We found that 65% of respondents said they’ve never felt home buyer’s remorse, and only 24% of respondents reported feeling stressed or anxious about owning a home. The majority of respondents felt happiness, comfort, security, and a sense of pride.

Homeowners who’ve lived in their home for less than four years reported higher rates of home buyer’s remorse. 43% of millennials were surprised by the costs of maintaining their home — compared to 25% of Baby Boomers — indicating new home buyers often don’t realize the true cost of homeownership.

Read our Millennial v. Baby Boomer Homeowner Report to learn more about the latest generation of homeowners!

59% of Homeowners are Financing Projects With Credit Cards, Personal Loans, or Home Equity / HELOC Loans

While homeowners appear to be managing their repairs and stress well, renovations can cost homeowners thousands. One study found that homeowners spent an average of $6,649 on home improvements in 2018.

75% of our survey respondents indicated they’d be making renovations in the next five years. Of those 750 homeowners, 59% said they’d be financing their projects with a combination of credit cards (29%), personal loans (17%), or home equity loans (18%). Only 41% of homeowners are financing their projects with their savings alone.

1 in 3 homeowners planning renovations will use financing alone, which can lead to mountains of compounding interest if the debt isn’t paid off quickly.

While home equity loans tend to have lower interest rates, averaging 5.76% APR, credit cards currently average 17.5% APR, and personal loans can range between 10% and 30% APR depending on the borrower's credit score.

We know from our 2019 Credit Card Debt Report that almost half of credit card users (47%) carry a balance from month to month, and 72% of credit card debt holders carry at least $1,000. While appropriate for small projects, high-interest debt like this can sink homeowners into a serious hole when their spending gets out of control.

Even with a lower interest rate home equity loan, homeowners opting for 30-year loan periods can end up paying more in interest than the initial amount borrowed. If homeowners want to avoid paying thousands in interest 15-, 10-, and 5-year home equity loans are worth exploring.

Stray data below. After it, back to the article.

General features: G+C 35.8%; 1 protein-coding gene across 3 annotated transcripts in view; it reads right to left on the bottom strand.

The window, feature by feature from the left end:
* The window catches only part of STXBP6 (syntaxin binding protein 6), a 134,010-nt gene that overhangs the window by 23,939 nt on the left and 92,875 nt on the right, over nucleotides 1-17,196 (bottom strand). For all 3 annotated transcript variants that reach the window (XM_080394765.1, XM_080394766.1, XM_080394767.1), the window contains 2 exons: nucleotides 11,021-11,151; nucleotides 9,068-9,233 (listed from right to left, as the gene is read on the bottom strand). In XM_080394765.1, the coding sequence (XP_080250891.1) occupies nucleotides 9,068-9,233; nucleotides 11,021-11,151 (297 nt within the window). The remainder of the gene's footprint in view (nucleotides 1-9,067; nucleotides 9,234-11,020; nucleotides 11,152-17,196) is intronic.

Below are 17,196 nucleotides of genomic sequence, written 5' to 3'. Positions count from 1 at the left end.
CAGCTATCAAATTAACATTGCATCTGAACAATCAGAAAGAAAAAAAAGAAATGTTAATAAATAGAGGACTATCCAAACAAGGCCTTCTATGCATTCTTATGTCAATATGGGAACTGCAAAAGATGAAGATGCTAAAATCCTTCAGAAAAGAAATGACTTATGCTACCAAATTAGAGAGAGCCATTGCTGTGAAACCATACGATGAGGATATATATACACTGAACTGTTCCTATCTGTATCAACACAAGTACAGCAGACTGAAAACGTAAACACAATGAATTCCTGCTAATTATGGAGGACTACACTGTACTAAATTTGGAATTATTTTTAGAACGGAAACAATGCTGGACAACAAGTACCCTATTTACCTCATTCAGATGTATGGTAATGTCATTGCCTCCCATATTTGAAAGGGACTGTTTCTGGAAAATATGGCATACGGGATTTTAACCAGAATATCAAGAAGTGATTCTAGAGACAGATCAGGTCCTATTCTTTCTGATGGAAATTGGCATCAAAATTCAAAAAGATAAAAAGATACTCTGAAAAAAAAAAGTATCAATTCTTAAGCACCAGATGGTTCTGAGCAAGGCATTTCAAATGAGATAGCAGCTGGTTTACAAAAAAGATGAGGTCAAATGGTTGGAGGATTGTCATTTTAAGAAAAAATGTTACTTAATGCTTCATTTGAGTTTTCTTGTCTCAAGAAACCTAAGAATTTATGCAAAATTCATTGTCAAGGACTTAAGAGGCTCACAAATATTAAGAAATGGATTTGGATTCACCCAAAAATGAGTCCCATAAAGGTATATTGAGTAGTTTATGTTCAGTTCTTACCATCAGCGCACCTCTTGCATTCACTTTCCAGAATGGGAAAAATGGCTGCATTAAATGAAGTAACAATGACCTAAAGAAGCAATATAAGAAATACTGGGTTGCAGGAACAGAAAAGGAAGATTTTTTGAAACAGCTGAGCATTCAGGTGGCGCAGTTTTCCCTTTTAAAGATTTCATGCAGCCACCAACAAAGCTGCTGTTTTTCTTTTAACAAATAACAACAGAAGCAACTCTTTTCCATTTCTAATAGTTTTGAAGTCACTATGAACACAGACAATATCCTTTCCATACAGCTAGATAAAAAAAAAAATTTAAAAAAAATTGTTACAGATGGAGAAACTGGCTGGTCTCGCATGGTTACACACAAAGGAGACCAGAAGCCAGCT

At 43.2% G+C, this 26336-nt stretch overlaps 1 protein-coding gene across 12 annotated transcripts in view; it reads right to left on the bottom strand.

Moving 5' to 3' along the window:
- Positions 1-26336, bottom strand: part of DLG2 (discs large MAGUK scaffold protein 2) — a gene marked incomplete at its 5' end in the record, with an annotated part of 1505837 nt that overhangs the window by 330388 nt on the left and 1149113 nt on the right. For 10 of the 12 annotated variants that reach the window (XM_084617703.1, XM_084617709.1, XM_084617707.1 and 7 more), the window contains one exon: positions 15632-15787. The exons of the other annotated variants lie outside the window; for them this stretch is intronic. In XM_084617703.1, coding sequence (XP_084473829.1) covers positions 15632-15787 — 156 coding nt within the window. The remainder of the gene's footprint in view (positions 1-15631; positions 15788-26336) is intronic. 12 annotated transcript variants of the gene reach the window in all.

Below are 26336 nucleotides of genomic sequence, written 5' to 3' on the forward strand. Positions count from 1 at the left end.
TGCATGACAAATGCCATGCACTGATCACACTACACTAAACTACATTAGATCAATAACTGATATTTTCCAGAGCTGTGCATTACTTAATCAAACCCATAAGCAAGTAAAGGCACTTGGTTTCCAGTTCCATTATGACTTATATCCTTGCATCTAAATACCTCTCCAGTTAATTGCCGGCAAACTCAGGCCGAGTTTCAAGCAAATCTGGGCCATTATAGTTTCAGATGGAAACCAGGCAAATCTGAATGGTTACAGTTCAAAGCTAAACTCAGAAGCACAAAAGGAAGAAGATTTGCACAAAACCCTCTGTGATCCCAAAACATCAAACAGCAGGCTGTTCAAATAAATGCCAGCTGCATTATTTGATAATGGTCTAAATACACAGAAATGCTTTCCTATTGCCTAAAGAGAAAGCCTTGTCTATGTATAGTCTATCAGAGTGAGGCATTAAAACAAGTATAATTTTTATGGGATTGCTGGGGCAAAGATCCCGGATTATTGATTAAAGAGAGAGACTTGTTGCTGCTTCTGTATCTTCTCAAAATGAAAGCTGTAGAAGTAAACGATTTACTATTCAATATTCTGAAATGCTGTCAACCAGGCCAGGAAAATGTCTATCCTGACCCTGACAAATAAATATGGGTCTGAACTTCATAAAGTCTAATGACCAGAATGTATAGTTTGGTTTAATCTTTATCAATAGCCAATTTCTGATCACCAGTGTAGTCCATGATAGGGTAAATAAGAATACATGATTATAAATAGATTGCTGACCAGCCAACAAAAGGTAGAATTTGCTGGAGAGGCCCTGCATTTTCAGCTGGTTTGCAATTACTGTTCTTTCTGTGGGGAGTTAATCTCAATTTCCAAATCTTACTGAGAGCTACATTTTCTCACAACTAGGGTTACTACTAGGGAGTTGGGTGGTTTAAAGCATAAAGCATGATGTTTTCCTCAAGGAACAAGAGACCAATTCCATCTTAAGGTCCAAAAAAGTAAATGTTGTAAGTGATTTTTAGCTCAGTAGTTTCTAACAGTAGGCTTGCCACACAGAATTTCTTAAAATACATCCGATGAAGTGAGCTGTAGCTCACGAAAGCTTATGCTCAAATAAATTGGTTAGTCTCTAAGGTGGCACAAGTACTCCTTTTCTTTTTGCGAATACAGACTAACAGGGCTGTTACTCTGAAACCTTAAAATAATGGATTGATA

What kinds of improvements are homeowners planning? Everything from landscaping projects to kitchen remodels.

The most popular projects include landscaping, new flooring, kitchen remodels, bathroom remodels, and new patios or decks. These projects aren’t cheap: the average kitchen remodel costs $22,134 and bathroom remodels cost around $9,723.

What’s more, there’s a significant difference between what homeowners anticipate spending on planned projects and actual reported spending.

Homeowners often spend two or three times as much for a renovation project than budgeted.

"Even seemingly small projects that you do yourself with no labor costs wind up costing more than you expect. You oftentimes have to buy or rent a tool to do a repair and even seemingly small/cheap repairs wind up costing a good buck."
—John Frigo, new homeowner

Our survey found that 1 in 3 homeowners were surprised by the cost of maintaining their home.

Where You Live Matters (A Lot)

"Location, location, location"

Taxes are an unavoidable part of homeownership, and they’re an important factor in the infamous "rent vs buy" debate. The average homeowner in the U.S. pays 1.12% in property taxes each month, but these taxes are determined at the state and local level, so future homeowners need to consider these types of location-specific costs before buying.

By accounting for the median home values and the effective property tax rate for each state, we can determine the states where homeowners pay the least (and most) in taxes.

These property taxes add up quickly — a homeowner in New Jersey pays five times as much on $206,000 home than a homeowner in Alabama!

Homeowners in New Jersey, New Hampshire, Connecticut, Massachusetts, and New York are hit hard by high property values and above average real-estate tax rates.

However, Carolyn L. Dessin, Professor of Law at University of Akron notes:

"It’s important to remember that level of tax is often tied to level of service — low taxes may mean weaker street maintenance, less funding for schools, etc."

Similar rules apply for homeowners insurance: Homeowners in states that are prone to natural disasters like tornadoes and earthquakes tend to pay the most for home insurance.

Millennials are 4x more likely to use their homeowners insurance than Baby Boomer. Want to learn more? Check out our Millennial vs. Baby Boomer Homeowner Report for a full breakdown.

Homeowners can tweak their insurance policy to accommodate their budget by increasing their deductible or shopping around, but location is the biggest factor insurers use to determine risk — and costs.

A higher deductible also creates greater risk for the homeowner; when something serious does go wrong, you’ll be footing more of the bill.


The proprietary data featured in this report comes from an online survey commissioned by Clever Real Estate and conducted by Pollfish. In total, Pollfish surveyed 1,000 homeowners about their feelings towards homeownership, maintenance, and renovations, as well as the expenses they incur. The survey was distributed using organic sampling on April 22, 2019.

Secondary research was gathered from the sources below.


  1. Home Advisor: True Cost of Homeownership
  2. Wallet Hub: Property Taxes by State
  3. Average Cost of Homeowners by State